The FDI Co­nun­drum

Samir Alam re­ports on how 100 per cent FDI in sin­gle brand re­tail could af­fect the In­dian ap­parel mar­ket.

Apparel - - Contents July 2018 -

A re­port on the ef­fects of 100 per cent FDI DI in Sin­gle Brand Re­tail on the In­dian ap­parel rel mar­ket

In Jan­uary of this year, the govern­ment be­gan per­mit­ting 100 per cent For­eign Di­rect In­vest­ment (FDI) in sin­gle brand re­tail busi­nesses. This marked a sig­nif­i­cant step by the ad­min­is­tra­tion in mak­ing In­dia a more at­trac­tive in­vest­ment desti­na­tion for for­eign funds. Un­der the terms of the new pol­icy, for­eign busi­nesses seek­ing to in­vest in re­tail op­por­tu­ni­ties in In­dia no longer have to seek govern­ment ap­proval and can gain en­try via an au­to­matic route. This change has gen­er­ated both pos­i­tive and neg­a­tive re­ac­tions from dif­fer­ent parts of the In­dian mar­ket for a num­ber of rea­sons. How­ever, its im­pact on the over­all re­tail mar­ket in gen­eral, and the ap­parel mar­ket in par­tic­u­lar, is still un­cer­tain.


Typ­i­cally, FDI has been an es­sen­tial source of mon­e­tary re­source dur­ing In­dia’s eco­nomic lib­er­al­i­sa­tion process. How­ever, while many de­vel­op­ing na­tions across the world have opted to al­low for­eign cap­i­tal in­ter­ests to make a home

in their do­mes­tic economies early in their growth phase, In­dia has main­tained a rel­a­tively dis­ci­plined limit for out­side play­ers. We have seen ex­am­ples of how de­vel­op­ing na­tions have suf­fered through im­proper reg­u­la­tion of FDI in their economies, even­tu­ally al­low­ing multi­na­tional com­pa­nies to dic­tate terms as they ac­quire greater in­flu­ence and con­trol in these na­tions. Only in the last 20 years, has In­dia proac­tively at­tempted to en­tice for­eign in­vest­ment money while main­tain­ing con­trol over es­sen­tial sec­tors of the econ­omy.

From 1997 to 2006, In­dia prac­tised the govern­ment ap­proval route for most in­com­ing funds and con­tin­ued to at­tract an ever in­creas­ing in­flow of FDI from around the world. How­ever, the global re­ces­sion dur­ing the 2007-09 pe­riod had a rip­ple ef­fect, drop­ping FDI in In­dia from USD 31.4 bil­lion in 2008-09 to USD 25.83 bil­lion in 2009-10, which fell fur­ther the year af­ter to USD 21.38 in 2010-11. Af­ter the pre­cip­i­tous de­cline of over 35 per cent, the worst had passed and FDI in­flows con­tin­ued to rise in sub­se­quent years from USD 35.1 bil­lion in 2011-12 to USD 43.48 bil­lion in 2016-17. The pe­riod from 2012-13 to 2016-17 has wit­nessed a Com­pound An­nual Growth Rate of over 14 per cent in the to­tal FDI for In­dia, which is a promis­ing sign for eco­nomic growth.

Af­ter years of care­ful consideration over fi­nan­cial sovereignty and mon­e­tary au­ton­omy, In­dia be­gan slowly eas­ing into al­low­ing for­eign funds to in­flu­ence the In­dian econ­omy. For many of the early years, these in­vest­ments were re­stricted to non-sen­si­tive ar­eas and only grad­u­ally were opened up to the wider mar­ket. With this year’s re­lax­ation on the ap­proval re­quire­ments for sin­gle brand re­tail, the In­dian ad­min­is­tra­tion is ef­fec­tively giv­ing a boost to in­ter­na­tional brands in the re­tail sec­tor to have an open field with re­gards to the In­dian con­sumer.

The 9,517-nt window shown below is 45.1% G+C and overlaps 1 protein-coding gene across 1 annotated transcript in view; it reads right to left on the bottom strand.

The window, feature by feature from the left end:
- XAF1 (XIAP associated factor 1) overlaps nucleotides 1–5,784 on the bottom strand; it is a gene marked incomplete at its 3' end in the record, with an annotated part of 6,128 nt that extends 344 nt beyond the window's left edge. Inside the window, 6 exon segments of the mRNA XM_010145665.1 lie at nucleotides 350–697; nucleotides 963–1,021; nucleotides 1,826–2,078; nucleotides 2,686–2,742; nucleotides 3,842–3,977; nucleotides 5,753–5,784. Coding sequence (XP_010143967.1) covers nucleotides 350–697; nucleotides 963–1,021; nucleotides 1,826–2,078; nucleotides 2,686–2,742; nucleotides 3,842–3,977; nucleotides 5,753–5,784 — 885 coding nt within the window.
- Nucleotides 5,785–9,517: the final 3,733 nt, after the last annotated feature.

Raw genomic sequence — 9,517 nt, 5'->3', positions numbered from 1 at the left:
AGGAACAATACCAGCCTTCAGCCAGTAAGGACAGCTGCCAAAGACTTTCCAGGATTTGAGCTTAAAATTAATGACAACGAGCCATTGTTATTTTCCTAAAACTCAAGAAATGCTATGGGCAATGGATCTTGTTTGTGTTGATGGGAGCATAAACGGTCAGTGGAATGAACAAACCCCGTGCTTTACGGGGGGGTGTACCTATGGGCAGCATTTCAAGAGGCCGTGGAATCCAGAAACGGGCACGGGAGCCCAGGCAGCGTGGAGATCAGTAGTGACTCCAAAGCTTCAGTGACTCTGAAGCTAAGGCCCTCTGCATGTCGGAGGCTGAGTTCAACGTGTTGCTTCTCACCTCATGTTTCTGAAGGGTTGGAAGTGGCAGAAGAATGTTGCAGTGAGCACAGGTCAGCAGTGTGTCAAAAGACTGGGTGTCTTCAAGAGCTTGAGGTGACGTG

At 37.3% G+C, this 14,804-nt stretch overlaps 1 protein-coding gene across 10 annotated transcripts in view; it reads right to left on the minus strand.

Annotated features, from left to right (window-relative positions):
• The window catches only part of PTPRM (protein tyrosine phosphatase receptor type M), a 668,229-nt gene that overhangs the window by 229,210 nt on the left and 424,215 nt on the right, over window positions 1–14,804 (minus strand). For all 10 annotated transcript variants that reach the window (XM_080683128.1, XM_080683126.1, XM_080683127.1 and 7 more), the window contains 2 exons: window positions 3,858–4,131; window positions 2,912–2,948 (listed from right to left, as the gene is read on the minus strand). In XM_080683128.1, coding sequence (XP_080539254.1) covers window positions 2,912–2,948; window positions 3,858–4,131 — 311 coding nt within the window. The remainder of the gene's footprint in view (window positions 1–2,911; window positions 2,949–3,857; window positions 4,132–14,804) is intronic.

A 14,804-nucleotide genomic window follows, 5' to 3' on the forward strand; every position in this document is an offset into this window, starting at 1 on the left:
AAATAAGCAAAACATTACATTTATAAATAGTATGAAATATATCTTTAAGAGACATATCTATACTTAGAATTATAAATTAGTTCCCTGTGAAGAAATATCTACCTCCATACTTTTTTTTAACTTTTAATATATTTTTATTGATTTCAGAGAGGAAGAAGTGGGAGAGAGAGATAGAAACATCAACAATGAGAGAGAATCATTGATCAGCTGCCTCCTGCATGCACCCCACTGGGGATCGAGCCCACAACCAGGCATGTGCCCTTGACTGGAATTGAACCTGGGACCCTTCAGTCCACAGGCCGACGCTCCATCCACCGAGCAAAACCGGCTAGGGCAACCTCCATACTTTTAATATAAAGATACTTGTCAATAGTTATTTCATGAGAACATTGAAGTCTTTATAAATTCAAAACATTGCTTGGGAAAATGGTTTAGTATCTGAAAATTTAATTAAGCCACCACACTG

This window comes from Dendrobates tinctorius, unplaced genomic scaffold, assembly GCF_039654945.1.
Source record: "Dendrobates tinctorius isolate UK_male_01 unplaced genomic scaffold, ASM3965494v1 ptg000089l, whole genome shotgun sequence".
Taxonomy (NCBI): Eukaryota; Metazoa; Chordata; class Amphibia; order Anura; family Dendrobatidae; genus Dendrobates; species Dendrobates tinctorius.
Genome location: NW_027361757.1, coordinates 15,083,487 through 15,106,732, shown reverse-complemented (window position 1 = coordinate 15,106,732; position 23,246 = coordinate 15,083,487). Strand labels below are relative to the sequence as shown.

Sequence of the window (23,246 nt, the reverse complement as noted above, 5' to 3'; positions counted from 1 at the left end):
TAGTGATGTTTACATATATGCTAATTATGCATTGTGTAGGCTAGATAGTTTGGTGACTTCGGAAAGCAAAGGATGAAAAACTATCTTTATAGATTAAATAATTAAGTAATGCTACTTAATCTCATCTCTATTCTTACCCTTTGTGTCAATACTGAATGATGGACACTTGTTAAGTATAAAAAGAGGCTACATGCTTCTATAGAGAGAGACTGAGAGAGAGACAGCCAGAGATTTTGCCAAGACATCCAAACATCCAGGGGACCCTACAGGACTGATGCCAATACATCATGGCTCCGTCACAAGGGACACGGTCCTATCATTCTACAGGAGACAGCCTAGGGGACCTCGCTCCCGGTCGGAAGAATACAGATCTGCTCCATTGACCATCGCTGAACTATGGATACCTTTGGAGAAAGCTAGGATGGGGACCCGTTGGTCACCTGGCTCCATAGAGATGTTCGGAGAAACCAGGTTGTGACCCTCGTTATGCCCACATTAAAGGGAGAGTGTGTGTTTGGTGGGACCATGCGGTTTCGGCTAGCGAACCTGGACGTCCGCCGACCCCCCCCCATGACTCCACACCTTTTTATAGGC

This trade-off be­tween con­trol and growth is a cru­cial com­pro­mise that is ne­c­es­sary to en­sure eco­nomic growth in the cur­rent global land­scape. How­ever, given the ease of cor­rup­tion and fi­nan­cial ma­nip­u­la­tion, it needs to be care­fully nav­i­gated. The core ob­jec­tive has al­ways been to en­hance not only the scale of in­vest­ment in the In­dian in­dus­try but also the qual­ity of in­vest­ment. In the re­tail sec­tor, the goal has al­ways been to utilise FDI to cre­ate fun­da­men­tal and struc­tural en­hance­ments such as the im­prove­ment of the sup­ply chain and back-end re­tail setup. This would al­low the na­tion a higher po­si­tion in the global value chain in or­der to be more than sim­ply a source of cheap re­sources and labour, and in­stead be­come a ven­dor part­ner for global play­ers.

Pre­vi­ously, for­eign play­ers could only in­vest in sin­gle brand re­tail in­vest­ments up to 49 per cent via


the au­to­matic route, with govern­ment ap­provals ne­c­es­sary for any­thing up to 100 per cent. In the ab­sence of this re­stric­tion, the speed and scale with which for­eign play­ers can roll out their In­dian re­tail oper­a­tions is ex­pected to see a mas­sive uptick. Along with this, the abil­ity to earn com­plete au­ton­omy in rev­enue and strat­egy over their In­dian busi­nesses will also in­cen­tivise for­eign com­pa­nies to more fully ex­pand their oper­a­tions. How­ever, one of the key con­trols still be­ing en­forced in sin­gle brand re­tail is the re­quire­ment of 30 per cent (by value) sourc­ing of busi­ness pur­chases from In­dian busi­nesses. Com­pa­nies can also set off any do­mes­tic sourc­ing for their global busi­nesses against the same quota from In­dia. In this man­ner, the govern­ment hopes to en­sure that mid and small size com­pa­nies in In­dia are not com­pletely left out in the cold.